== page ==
On Friday, Federal Magistrate Judge Mark D. Clarke partially dismissed a lawsuit brought by commercial alfalfa farmers seeking to overturn a Jackson County ordinance that banned the use of GMO seed stock (“It is a county violation for any person or entity to propagate, cultivate, raise, or grow genetically engineered plants within Jackson County.”). The farmers claimed that the anti-GMO ordinance, which voters approved overwhelmingly last May and is set to take effect on June 5th, was prohibited by Oregon’s Right to Farm Act because it violated their right to farm.

According to the Judge, while the state’s “right to farm” law prohibits ordinances and lawsuits that treat a common farming practice as a trespass or nuisance, it does not protect activities that harm commercial agriculture. The harm here, as argued by defendants, was the potential tainting of organic crops resulting from cross-pollination from nearby commercial GMO-crop farms. “While farming practices may not be limited by a suburbanite’s sensitivities, they may be limited if they cause damage to another farm’s crops,” Judge Clark said. “Farmers have always been able to bring claims against other farmers [under the Right to Farm Act] for practices that cause actionable damage to their commercial agriculture products,” and the Jackson County ordinance simply “serves to prevent such damage before it happens,” he said.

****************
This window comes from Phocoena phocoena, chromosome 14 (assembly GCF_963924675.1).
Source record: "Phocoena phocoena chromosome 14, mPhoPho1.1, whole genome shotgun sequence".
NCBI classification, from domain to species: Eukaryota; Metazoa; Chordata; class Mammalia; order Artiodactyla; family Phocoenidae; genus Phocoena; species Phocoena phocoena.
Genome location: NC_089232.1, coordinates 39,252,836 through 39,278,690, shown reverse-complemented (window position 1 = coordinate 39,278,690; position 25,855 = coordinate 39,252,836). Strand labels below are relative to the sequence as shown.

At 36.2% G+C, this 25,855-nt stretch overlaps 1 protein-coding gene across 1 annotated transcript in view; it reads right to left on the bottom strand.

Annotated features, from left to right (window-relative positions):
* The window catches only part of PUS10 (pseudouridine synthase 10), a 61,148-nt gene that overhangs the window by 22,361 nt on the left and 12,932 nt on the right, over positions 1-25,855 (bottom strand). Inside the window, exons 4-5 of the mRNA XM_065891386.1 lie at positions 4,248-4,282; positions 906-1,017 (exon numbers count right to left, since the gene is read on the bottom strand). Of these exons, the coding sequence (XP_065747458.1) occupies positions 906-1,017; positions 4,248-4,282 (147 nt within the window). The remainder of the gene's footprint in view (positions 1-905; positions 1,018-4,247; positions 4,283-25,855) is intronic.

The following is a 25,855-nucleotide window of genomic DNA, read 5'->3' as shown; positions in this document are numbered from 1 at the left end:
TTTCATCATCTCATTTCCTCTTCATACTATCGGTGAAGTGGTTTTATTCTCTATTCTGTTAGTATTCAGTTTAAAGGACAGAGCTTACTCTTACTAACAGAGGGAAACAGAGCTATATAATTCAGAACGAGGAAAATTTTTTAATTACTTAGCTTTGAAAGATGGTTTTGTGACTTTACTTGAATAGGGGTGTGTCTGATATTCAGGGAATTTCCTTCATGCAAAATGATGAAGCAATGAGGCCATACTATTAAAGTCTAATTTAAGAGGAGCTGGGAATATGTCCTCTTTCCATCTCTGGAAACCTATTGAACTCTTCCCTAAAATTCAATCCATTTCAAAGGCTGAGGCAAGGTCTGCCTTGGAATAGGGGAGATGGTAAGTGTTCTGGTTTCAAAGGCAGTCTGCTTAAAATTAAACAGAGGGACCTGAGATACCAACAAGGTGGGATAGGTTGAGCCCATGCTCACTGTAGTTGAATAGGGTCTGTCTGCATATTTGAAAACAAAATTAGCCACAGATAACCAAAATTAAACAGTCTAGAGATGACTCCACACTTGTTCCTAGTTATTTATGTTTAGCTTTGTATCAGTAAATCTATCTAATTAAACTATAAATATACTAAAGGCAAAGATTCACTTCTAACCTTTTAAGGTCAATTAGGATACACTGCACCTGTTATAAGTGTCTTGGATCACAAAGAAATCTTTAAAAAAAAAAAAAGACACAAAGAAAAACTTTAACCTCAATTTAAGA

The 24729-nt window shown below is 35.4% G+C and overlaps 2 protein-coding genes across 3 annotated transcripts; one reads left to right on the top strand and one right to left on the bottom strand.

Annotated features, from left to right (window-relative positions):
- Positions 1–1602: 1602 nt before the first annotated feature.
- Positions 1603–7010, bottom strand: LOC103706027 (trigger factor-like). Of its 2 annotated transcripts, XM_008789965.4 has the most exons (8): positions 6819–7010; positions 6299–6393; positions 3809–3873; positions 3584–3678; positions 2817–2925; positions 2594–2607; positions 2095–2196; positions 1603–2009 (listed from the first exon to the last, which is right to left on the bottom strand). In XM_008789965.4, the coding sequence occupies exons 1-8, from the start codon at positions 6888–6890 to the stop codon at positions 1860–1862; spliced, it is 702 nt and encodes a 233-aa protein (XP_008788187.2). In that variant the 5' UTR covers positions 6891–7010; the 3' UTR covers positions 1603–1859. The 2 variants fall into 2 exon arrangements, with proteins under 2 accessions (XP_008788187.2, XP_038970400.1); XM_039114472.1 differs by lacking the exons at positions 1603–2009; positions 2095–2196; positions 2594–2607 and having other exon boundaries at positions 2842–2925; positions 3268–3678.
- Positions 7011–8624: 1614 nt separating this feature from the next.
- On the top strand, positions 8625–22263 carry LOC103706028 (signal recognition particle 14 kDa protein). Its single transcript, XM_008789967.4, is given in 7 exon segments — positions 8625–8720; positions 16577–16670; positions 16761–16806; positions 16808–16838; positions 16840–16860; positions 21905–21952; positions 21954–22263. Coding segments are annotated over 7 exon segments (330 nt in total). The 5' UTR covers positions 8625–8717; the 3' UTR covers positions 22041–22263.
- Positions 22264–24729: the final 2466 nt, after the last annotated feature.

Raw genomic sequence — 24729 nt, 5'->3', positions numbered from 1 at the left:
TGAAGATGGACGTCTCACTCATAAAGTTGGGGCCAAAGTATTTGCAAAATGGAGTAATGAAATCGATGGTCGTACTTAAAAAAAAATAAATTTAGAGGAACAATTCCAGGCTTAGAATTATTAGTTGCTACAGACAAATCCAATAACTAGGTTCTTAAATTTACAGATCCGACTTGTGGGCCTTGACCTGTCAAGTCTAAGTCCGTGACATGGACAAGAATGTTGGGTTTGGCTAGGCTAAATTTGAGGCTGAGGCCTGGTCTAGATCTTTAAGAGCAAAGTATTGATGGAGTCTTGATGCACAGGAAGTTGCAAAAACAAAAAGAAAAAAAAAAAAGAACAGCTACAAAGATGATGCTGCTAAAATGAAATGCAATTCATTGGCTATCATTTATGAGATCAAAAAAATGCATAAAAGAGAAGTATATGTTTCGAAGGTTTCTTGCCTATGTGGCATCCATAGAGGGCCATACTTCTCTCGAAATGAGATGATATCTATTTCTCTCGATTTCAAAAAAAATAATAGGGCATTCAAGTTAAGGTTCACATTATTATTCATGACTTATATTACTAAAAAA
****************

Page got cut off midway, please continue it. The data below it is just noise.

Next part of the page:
The judge also found that state lawmakers intended to permit the Jackson County GMO ban because they expressly excluded the ordinance from a 2013 statewide bill that preempted other local governments from regulating GMO crops and reserved such regulatory power for the state. Specifically, the GMO preemption bill–passed during a special session of the Oregon Legislature in September 2013–includes an exemption for any ordinance that had qualified for the ballot before January 2014 and would be voted on in May 2014, an exemption the Jackson County ordinance falls squarely within.

While Judge Clark’s ruling grants partial summary judgment as to plaintiffs’ “right to farm” law claims, their claim seeking $4.2 million in compensation from Jackson County–incurred as a result of the forced removal of about 300 acres of GMO-seed alfalfa crops–remains alive. (More later on the financial implications of GMO policy.)

Nevertheless, the anti-GMO faction views the decision as a big win, and is gearing up to defend the decision before the Ninth Circuit Court of Appeals upon plaintiffs’ likely appeal. The decision, though limited to a county-level ordinance, could have broader effects, as so many GMO-related laws are facing similar challenges in states and counties across the country (see, e.g., our post about the GMO legislation landscape from last week).